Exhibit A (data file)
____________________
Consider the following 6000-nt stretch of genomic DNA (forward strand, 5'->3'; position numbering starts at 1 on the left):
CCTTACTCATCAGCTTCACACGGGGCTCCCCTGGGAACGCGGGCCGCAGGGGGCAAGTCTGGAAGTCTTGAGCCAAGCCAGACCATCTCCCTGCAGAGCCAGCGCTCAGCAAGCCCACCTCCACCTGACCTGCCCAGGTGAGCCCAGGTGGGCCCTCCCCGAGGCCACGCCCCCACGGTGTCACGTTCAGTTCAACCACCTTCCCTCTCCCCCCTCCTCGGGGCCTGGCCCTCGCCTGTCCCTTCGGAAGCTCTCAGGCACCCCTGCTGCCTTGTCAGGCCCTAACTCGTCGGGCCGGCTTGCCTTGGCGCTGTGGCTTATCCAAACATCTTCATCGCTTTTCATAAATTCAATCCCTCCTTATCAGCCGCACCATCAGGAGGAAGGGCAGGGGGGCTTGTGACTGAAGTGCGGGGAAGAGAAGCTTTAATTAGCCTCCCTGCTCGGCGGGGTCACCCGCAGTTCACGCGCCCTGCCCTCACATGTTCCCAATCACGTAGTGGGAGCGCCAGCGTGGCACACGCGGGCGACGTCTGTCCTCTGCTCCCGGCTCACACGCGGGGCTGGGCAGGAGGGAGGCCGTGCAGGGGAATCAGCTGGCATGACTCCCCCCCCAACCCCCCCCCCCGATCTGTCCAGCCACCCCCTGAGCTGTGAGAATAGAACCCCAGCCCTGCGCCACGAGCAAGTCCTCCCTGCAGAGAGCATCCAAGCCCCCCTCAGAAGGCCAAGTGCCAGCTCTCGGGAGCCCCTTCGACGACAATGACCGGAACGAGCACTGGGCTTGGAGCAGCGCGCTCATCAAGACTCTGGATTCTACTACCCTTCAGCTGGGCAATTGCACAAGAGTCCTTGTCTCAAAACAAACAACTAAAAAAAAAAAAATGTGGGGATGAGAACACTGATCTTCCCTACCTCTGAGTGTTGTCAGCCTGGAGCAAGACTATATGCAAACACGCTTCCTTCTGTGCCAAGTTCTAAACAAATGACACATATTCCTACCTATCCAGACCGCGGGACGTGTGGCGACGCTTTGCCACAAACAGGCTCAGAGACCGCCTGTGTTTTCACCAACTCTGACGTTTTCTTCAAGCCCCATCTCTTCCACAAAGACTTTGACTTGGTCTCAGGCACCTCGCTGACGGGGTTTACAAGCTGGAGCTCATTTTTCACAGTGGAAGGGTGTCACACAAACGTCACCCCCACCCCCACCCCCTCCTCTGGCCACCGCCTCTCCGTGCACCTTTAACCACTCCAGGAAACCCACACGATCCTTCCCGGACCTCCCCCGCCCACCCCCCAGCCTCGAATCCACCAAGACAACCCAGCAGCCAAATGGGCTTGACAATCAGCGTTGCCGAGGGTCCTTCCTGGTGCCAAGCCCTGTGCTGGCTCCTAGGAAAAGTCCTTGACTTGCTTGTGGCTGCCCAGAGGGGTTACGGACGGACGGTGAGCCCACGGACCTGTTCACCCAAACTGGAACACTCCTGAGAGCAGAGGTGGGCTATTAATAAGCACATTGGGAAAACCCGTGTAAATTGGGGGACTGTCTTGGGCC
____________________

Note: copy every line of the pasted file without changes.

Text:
Consider the following 6000-nt stretch of genomic DNA (forward strand, 5'->3'; position numbering starts at 1 on the left):
CCTTACTCATCAGCTTCACACGGGGCTCCCCTGGGAACGCGGGCCGCAGGGGGCAAGTCTGGAAGTCTTGAGCCAAGCCAGACCATCTCCCTGCAGAGCCAGCGCTCAGCAAGCCCACCTCCACCTGACCTGCCCAGGTGAGCCCAGGTGGGCCCTCCCCGAGGCCACGCCCCCACGGTGTCACGTTCAGTTCAACCACCTTCCCTCTCCCCCCTCCTCGGGGCCTGGCCCTCGCCTGTCCCTTCGGAAGCTCTCAGGCACCCCTGCTGCCTTGTCAGGCCCTAACTCGTCGGGCCGGCTTGCCTTGGCGCTGTGGCTTATCCAAACATCTTCATCGCTTTTCATAAATTCAATCCCTCCTTATCAGCCGCACCATCAGGAGGAAGGGCAGGGGGGCTTGTGACTGAAGTGCGGGGAAGAGAAGCTTTAATTAGCCTCCCTGCTCGGCGGGGTCACCCGCAGTTCACGCGCCCTGCCCTCACATGTTCCCAATCACGTAGTGGGAGCGCCAGCGTGGCACACGCGGGCGACGTCTGTCCTCTGCTCCCGGCTCACACGCGGGGCTGGGCAGGAGGGAGGCCGTGCAGGGGAATCAGCTGGCATGACTCCCCCCCCAACCCCCCCCCCCGATCTGTCCAGCCACCCCCTGAGCTGTGAGAATAGAACCCCAGCCCTGCGCCACGAGCAAGTCCTCCCTGCAGAGAGCATCCAAGCCCCCCTCAGAAGGCCAAGTGCCAGCTCTCGGGAGCCCCTTCGACGACAATGACCGGAACGAGCACTGGGCTTGGAGCAGCGCGCTCATCAAGACTCTGGATTCTACTACCCTTCAGCTGGGCAATTGCACAAGAGTCCTTGTCTCAAAACAAACAACTAAAAAAAAAAAAATGTGGGGATGAGAACACTGATCTTCCCTACCTCTGAGTGTTGTCAGCCTGGAGCAAGACTATATGCAAACACGCTTCCTTCTGTGCCAAGTTCTAAACAAATGACACATATTCCTACCTATCCAGACCGCGGGACGTGTGGCGACGCTTTGCCACAAACAGGCTCAGAGACCGCCTGTGTTTTCACCAACTCTGACGTTTTCTTCAAGCCCCATCTCTTCCACAAAGACTTTGACTTGGTCTCAGGCACCTCGCTGACGGGGTTTACAAGCTGGAGCTCATTTTTCACAGTGGAAGGGTGTCACACAAACGTCACCCCCACCCCCACCCCCTCCTCTGGCCACCGCCTCTCCGTGCACCTTTAACCACTCCAGGAAACCCACACGATCCTTCCCGGACCTCCCCCGCCCACCCCCCAGCCTCGAATCCACCAAGACAACCCAGCAGCCAAATGGGCTTGACAATCAGCGTTGCCGAGGGTCCTTCCTGGTGCCAAGCCCTGTGCTGGCTCCTAGGAAAAGTCCTTGACTTGCTTGTGGCTGCCCAGAGGGGTTACGGACGGACGGTGAGCCCACGGACCTGTTCACCCAAACTGGAACACTCCTGAGAGCAGAGGTGGGCTATTAATAAGCACATTGGGAAAACCCGTGTAAATTGGGGGACTGTCTTGGGCC